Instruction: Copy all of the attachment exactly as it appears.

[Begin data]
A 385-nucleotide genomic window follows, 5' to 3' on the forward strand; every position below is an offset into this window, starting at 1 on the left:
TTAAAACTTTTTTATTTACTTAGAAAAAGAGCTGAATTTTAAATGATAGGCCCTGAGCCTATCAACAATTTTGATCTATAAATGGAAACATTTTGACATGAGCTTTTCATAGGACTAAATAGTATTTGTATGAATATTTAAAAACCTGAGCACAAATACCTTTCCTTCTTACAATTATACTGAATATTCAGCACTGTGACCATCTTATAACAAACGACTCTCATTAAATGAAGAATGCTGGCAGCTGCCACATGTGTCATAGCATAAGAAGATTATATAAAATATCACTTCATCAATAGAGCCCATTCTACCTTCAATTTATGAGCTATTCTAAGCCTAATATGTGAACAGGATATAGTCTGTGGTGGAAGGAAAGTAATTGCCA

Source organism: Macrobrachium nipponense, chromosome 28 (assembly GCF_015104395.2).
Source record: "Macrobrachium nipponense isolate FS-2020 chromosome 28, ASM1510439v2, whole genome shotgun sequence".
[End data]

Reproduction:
A 385-nucleotide genomic window follows, 5' to 3' on the forward strand; every position below is an offset into this window, starting at 1 on the left:
TTAAAACTTTTTTATTTACTTAGAAAAAGAGCTGAATTTTAAATGATAGGCCCTGAGCCTATCAACAATTTTGATCTATAAATGGAAACATTTTGACATGAGCTTTTCATAGGACTAAATAGTATTTGTATGAATATTTAAAAACCTGAGCACAAATACCTTTCCTTCTTACAATTATACTGAATATTCAGCACTGTGACCATCTTATAACAAACGACTCTCATTAAATGAAGAATGCTGGCAGCTGCCACATGTGTCATAGCATAAGAAGATTATATAAAATATCACTTCATCAATAGAGCCCATTCTACCTTCAATTTATGAGCTATTCTAAGCCTAATATGTGAACAGGATATAGTCTGTGGTGGAAGGAAAGTAATTGCCA

Source organism: Macrobrachium nipponense, chromosome 28 (assembly GCF_015104395.2).
Source record: "Macrobrachium nipponense isolate FS-2020 chromosome 28, ASM1510439v2, whole genome shotgun sequence".